2-year-old child smokes 40 cigarettes a day, needs a puff to fall asleep
News of this 2-year-old child addicted to smoking is shocking. "My child is used to smoking while drinking coffee and eating cake", says his mum...
He smokes around 40 cigarettes a day, and needs to take a puff before going to sleep. If his parents refuse to give in to his demands, he throws a tantrum until they finally agree.
He is only two years old. Meet RAP, chain-smoking toddler and the grim face of Indonesia’s tobacco epidemic.
“My child is used to smoking while drinking coffee and eating cake. If I don’t give him a cigarette, my child goes berserk,” says his mum.
2-Year-Old Child Addicted to Smoking Raises Concerns
It’s been only a month and a half since RAP (identified by his initials) picked up this dangerous habit. Apparently, he got hooked on smoking after picking up cigarette butts off the street.
“It started with picking up cigarette butts and now he’s smoking,” says his mum Maryati.
The boy’s parents are now planning to send him to rehabilitation. Quite surprisingly, his father Misbahudin is only an occasional smoker.
“I don’t even smoke that often. I only smoke at work. When he (RAP) smokes it has to be with a cup of mochaccino,” he says.
This is not the first time that a child addicted to smoking has grabbed international attention.
In 2010, two-year-old Aldi Rizal from Indonesia hit headlines when just like RAP, he was found to smoke as many as 40 cigarettes a day.
Thankfully, his story had a happy ending and today, after years of rehabilitation, Aldi has successfully quit smoking. “I am happy now. I feel more enthusiastic, and my body is feeling fresh,” he was recently quoted as saying.
Aldi regrets those days,”I don’t want to smoke anymore. I don’t want to get sick. Please don’t smoke. Don’t even try it. It’s hard to quit.”
To many people, the idea of a child addicted to smoking may seem ridiculous and a result of bad parenting. But the news is far from surprising in a country like Indonesia, which has one of the world’s biggest smoking populations.
According to the WHO, about 200,000 Indonesians die due to smoking-related diseases each year. Indonesia also has the highest percentage of male smokers in the world, and has one of the highest rates of adolescent and child smokers. The problem is mainly due to peer influence, low prices and lack of control over advertising.
Child Addicted to Smoking: Signs and Dangers
Children usually get drawn to smoking because of peer influence and exposure to smokers. Sometimes, they just want to look cool, act older or seem tough, like they do in the movies.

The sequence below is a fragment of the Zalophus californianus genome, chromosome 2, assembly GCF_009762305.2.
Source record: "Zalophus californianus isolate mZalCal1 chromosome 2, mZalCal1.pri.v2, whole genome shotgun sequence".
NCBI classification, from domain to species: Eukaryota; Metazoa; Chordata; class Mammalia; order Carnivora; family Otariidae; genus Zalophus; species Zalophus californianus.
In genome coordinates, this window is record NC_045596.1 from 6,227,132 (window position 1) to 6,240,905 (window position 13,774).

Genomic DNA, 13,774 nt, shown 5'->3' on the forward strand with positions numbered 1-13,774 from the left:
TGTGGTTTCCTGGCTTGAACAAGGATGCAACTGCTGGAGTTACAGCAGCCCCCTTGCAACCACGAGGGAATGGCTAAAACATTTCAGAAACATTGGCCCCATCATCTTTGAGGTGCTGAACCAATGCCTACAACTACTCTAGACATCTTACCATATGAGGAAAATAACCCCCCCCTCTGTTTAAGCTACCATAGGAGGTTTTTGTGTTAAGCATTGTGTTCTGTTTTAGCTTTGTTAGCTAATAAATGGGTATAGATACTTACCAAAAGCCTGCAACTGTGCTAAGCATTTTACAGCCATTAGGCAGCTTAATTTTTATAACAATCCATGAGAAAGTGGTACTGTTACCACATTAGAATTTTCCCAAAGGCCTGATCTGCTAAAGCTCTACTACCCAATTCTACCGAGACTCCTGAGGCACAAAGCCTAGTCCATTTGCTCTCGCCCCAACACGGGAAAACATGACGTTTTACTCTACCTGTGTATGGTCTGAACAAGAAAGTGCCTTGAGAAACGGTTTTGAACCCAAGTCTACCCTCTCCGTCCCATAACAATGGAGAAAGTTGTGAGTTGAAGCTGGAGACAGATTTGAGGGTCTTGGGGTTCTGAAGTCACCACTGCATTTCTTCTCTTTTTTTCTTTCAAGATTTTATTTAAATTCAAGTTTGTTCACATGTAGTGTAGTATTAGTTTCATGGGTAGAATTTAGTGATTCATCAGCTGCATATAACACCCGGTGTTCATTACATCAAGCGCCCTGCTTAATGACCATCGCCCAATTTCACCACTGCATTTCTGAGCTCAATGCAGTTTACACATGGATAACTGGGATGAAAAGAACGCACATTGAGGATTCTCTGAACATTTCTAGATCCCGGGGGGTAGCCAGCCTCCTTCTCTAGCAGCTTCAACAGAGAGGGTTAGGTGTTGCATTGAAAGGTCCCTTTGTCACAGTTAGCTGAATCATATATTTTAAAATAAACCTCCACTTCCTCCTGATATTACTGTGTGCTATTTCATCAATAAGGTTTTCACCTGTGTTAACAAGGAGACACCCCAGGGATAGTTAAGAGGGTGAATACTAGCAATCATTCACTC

Before they know it though, it becomes a habit that is often difficult to get rid of. And that’s because cigarettes contain nicotine – one of the most addictive substances in the world.
Some immediate effects seen in a child addicted to smoking are:
- Bad breath
- Yellow teeth
- Smelly clothes
- Skin looks unhealthy and grey
- More colds and coughs
- Difficulty keeping up with friends when playing sports
Long-term effects of smoking are:
- Smokers are ten times more likely to get heart disease, lung disease, and have a major heart attack or stroke.
- People who smoke have an increased risk of infection to diseases such as bronchitis and pneumonia.
- Tobacco and other chemicals irritate the throat, cause bad breath, and damage the airways, causing the well-known “smoker’s cough.”
- They also increase heart rate and raise blood pressure, which can harm athletic performance.
- Nicotine can have long-term and harmful effects on a child or teenager’s brain.
Young smokers are more likely to experiment with marijuana, cocaine, heroin, or other drugs. They may also experience mood disorders in adulthood.
Preventing Kids from Smoking
Parents have a huge part to play when it comes to educating kids about smoking and being role models themselves.
- Research shows that children who have a parent who smokes are more likely to smoke and to be heavier smokers at young ages.
Also, when parents quit smoking, their children become less likely to start smoking and are more likely to quit if they already smoke.
- By maintaining a smoke-free home, parents can communicate that smoking is a habit to avoid.
- Encourage kids to get involved in activities that prohibit smoking, such as sports.
- Educate your kids on how smoking impacts your health. Emphasise that smoking causes many immediate or near-term effects on health, including persistent coughs, respiratory problems, a greater susceptibility to illness, and decreased physical performance.
- Stress that contrary to what you see in ads, there is nothing remotely attractive about smoking. Yellow teeth, bad breath, smelly clothes, and wrinkled skin don’t make you look cool at all.
- Pay attention to your kids’ friends, and be an active participant in your child’s life. This will reduce the risk of your child being involved in risky behaviour, such as smoking, alcohol and other drug use, early sexual activity etc.